The face of student loan debt in most minds is a young one — someone in his 20s or 30s struggling to balance the repayment of thousands of dollars in loans with beginning a career, finding a home, and starting a family.
But according to a new report released by the Government Accountability Office (GAO) — a nonpartisan agency providing auditing and investigative services for the federal government — the struggle to repay tuition debt has a new face: those of the thousands of Americans age 50 and older who lose a portion of their Social Security benefits to garnishment.
The amount of American seniors entering retirement with student loan debt has increased dramatically, with the Federal Reserve Bank of New York reporting people over the age of 60 have the fastest growing student loan balances of any age group in the past ten years.
And to date, the IRS has seized around $1.1 billion in garnishd Social Security benefits since 2001 to collect on this debt. In 2015 alone, the government collected $171 million from the Social Security checks of 114,000 Americans over age 50 to cover outstanding student loan balances.
Under current law, the government may levy up to a maximum reduction of 15% on a beneficiary’s monthly payment to reimburse federal loans in default (provided it doesn’t reduce a beneficiary’s payment to less than $750 per month or $9,000 per year).
But for 67,000 of those beneficiaries — most of whom received Social Security disability benefits already falling below federal poverty guidelines — the burden of unpaid student loans has lowered payments even more.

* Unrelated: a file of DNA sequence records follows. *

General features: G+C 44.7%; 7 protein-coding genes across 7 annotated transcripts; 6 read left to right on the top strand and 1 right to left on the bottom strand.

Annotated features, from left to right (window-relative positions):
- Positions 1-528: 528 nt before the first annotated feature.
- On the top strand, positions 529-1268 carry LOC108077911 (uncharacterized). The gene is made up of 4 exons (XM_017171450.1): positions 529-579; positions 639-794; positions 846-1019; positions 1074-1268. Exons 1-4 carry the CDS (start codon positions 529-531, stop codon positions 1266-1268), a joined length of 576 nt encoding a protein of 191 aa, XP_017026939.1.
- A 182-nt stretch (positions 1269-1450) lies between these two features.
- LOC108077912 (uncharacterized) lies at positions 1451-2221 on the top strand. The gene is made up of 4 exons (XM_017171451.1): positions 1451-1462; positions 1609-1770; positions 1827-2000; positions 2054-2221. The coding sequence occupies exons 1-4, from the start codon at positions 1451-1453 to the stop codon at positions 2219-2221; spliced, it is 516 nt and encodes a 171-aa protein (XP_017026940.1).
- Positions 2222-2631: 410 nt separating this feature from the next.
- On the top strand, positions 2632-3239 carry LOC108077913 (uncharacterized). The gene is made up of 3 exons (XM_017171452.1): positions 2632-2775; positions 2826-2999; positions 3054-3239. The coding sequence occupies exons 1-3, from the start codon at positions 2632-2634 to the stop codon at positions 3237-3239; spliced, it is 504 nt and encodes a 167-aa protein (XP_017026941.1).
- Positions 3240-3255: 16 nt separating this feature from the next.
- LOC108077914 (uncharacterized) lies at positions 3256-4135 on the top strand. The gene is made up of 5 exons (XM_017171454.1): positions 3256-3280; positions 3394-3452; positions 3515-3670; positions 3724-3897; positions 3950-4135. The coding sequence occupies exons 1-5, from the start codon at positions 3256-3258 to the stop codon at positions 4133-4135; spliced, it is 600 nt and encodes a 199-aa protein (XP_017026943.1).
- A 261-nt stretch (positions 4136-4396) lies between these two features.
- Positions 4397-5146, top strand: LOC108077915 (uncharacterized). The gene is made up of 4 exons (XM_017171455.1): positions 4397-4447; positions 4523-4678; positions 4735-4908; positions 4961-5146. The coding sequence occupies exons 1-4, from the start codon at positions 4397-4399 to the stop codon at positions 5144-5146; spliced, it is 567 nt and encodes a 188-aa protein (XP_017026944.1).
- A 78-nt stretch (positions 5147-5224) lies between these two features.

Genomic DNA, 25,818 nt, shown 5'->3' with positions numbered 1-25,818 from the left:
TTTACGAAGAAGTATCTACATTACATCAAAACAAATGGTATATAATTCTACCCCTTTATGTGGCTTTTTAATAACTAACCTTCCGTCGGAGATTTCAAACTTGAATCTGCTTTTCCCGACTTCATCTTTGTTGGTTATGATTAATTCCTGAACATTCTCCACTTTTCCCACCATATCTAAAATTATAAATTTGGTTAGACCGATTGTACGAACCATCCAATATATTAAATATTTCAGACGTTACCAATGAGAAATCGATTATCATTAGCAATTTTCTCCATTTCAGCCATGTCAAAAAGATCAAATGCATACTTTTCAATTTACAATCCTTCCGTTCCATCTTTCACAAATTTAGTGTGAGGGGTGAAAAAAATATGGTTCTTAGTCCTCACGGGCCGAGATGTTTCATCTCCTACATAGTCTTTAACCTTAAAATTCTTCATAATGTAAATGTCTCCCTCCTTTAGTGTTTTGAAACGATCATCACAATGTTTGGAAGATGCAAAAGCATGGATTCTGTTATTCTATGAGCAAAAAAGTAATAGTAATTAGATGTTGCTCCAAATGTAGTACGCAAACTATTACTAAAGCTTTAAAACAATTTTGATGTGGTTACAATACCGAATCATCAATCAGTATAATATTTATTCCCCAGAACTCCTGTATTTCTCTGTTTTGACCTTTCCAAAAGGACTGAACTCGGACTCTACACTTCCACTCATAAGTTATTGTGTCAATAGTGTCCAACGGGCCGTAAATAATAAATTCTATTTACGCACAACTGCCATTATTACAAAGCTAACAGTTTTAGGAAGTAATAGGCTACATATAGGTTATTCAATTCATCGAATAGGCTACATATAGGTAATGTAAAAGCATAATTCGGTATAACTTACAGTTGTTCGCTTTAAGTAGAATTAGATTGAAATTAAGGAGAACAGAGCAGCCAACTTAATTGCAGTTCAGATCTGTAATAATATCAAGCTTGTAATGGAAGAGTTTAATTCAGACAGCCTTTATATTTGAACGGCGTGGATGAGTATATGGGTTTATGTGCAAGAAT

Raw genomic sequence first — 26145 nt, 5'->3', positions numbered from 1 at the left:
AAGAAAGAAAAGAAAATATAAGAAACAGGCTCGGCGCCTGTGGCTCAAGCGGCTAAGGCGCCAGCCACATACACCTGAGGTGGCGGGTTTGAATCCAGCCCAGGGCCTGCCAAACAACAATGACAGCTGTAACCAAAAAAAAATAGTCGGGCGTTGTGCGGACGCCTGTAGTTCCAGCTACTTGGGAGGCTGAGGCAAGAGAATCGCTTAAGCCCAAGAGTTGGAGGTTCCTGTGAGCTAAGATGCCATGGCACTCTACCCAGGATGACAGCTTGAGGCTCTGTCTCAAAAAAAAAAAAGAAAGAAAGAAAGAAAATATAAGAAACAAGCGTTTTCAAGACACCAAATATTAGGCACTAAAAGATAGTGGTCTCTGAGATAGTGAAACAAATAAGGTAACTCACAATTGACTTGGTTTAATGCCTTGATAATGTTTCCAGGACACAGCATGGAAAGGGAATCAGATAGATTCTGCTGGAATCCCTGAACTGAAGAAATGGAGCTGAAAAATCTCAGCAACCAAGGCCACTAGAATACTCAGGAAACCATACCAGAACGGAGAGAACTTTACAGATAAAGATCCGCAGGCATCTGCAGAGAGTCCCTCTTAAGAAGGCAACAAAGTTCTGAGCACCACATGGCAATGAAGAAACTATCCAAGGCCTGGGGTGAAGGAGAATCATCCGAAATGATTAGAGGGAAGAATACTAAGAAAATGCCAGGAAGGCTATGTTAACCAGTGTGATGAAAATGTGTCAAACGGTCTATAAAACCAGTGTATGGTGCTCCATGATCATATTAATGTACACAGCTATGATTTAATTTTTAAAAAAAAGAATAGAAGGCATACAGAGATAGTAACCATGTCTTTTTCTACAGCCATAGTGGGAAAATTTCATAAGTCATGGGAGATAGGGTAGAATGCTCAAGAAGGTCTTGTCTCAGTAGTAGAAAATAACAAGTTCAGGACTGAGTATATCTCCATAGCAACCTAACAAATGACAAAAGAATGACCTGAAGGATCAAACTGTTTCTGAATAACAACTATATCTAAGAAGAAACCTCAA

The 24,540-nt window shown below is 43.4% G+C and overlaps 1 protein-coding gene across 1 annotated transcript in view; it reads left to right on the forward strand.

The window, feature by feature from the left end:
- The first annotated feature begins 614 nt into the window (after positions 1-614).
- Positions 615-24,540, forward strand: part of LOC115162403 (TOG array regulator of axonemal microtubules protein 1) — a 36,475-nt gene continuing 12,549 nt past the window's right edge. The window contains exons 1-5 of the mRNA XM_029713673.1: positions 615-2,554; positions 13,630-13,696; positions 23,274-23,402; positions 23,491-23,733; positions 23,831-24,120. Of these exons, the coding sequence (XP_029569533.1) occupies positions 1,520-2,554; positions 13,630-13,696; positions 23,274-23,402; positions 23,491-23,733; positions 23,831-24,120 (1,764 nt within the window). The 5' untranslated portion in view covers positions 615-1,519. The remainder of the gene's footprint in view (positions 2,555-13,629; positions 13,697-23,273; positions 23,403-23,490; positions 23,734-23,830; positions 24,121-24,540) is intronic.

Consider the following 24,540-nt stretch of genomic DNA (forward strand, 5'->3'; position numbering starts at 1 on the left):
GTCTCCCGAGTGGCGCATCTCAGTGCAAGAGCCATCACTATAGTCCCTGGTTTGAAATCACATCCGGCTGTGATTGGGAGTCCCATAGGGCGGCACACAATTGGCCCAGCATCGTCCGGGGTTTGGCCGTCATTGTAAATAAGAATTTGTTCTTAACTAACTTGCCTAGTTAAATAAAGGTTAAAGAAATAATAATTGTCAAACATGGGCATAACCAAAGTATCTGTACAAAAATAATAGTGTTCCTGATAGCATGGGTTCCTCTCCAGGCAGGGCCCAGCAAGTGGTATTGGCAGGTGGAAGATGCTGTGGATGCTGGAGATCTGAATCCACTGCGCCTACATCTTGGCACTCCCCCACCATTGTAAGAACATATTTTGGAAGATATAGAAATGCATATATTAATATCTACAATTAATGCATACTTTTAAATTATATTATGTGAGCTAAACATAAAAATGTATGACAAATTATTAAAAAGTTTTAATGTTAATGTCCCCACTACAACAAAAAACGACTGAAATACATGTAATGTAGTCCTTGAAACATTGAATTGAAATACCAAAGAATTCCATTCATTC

Despite a maximum reduction threshold, an average of $140 per month was garnished from beneficiaries in 2015. Though benefits may not be reduced to less than $9,000 per year, current federal guidelines place the poverty threshold at $11,880 — meaning garnishments can still place retirees $2,880 below the poverty line.This is because the maximum reduction thresholds in use today were established by the Debt Collection Improvement Act of 1996 — at a time when the poverty level was set at $7,740 per year (or $645 per month). These thresholds have never been altered to reflect changes in cost-of-living.
To make matters worse, student loan debt can’t be discharged in bankruptcy proceedings, and the GAO reports that as much as 70% of the money collected by garnishing Social Security checks goes toward interest and other fees — not the principal.
In fact, the United States Treasury charges a $15 per month processing fee to garnish benefits, prompting lawmakers like Senator Elizabeth Warren (D-MA) to call our current system of collecting debt on Social Security benefits “predatory and counterproductive.”
Senator Warren, along with Senator Claire McCaskill (D-MO), are working with the GAO to design and promote legislation that puts an end to benefit garnishment pushing Americans into poverty. Senator McCaskill plans to propose legislation in the near future that will prevent any garnishment of benefits that drops payments below the current poverty threshold.
Additionally, the GAO is calling on Congress to adjust the maximum reduction amount to accurately reflect cost-of-living.
But until changes are made, the alarming trend of disabled and retired Americans facing garnishment — and impoverishment — due to outstanding student loans is showing no signs of slowing.
In 2015, seven million Americans over the age of 50 owed approximately $205 billion in federal student loans — and 1 in 3 of those Americans were in default.
And with Americans under 50 currently holding as much as $1.3 trillion in student debt, we can expect benefit garnishment to increase significantly in the coming years and garnishment reform to become an important topic in the new administration.